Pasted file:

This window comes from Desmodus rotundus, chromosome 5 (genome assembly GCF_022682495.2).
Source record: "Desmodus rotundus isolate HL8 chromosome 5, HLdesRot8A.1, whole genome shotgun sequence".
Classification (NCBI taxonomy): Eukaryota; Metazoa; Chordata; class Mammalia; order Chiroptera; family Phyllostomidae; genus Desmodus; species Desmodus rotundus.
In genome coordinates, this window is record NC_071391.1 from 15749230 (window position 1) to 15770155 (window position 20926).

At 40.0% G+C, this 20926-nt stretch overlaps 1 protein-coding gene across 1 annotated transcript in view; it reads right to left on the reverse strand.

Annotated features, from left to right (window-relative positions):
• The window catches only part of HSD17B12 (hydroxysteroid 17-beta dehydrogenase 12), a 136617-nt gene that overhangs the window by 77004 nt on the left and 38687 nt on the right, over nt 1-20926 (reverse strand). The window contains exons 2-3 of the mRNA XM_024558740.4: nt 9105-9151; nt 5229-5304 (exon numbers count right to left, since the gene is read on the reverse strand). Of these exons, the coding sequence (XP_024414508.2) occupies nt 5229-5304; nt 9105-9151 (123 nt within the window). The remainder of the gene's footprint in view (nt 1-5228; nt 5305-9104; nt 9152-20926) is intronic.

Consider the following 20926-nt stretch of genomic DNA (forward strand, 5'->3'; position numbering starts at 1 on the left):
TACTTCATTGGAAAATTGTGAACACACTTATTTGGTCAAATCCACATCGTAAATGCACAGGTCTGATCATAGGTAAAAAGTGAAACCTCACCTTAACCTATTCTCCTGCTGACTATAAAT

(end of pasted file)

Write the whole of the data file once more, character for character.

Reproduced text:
This window comes from Desmodus rotundus, chromosome 5 (genome assembly GCF_022682495.2).
Source record: "Desmodus rotundus isolate HL8 chromosome 5, HLdesRot8A.1, whole genome shotgun sequence".
Classification (NCBI taxonomy): Eukaryota; Metazoa; Chordata; class Mammalia; order Chiroptera; family Phyllostomidae; genus Desmodus; species Desmodus rotundus.
In genome coordinates, this window is record NC_071391.1 from 15749230 (window position 1) to 15770155 (window position 20926).

At 40.0% G+C, this 20926-nt stretch overlaps 1 protein-coding gene across 1 annotated transcript in view; it reads right to left on the reverse strand.

Annotated features, from left to right (window-relative positions):
• The window catches only part of HSD17B12 (hydroxysteroid 17-beta dehydrogenase 12), a 136617-nt gene that overhangs the window by 77004 nt on the left and 38687 nt on the right, over nt 1-20926 (reverse strand). The window contains exons 2-3 of the mRNA XM_024558740.4: nt 9105-9151; nt 5229-5304 (exon numbers count right to left, since the gene is read on the reverse strand). Of these exons, the coding sequence (XP_024414508.2) occupies nt 5229-5304; nt 9105-9151 (123 nt within the window). The remainder of the gene's footprint in view (nt 1-5228; nt 5305-9104; nt 9152-20926) is intronic.

Consider the following 20926-nt stretch of genomic DNA (forward strand, 5'->3'; position numbering starts at 1 on the left):
TACTTCATTGGAAAATTGTGAACACACTTATTTGGTCAAATCCACATCGTAAATGCACAGGTCTGATCATAGGTAAAAAGTGAAACCTCACCTTAACCTATTCTCCTGCTGACTATAAAT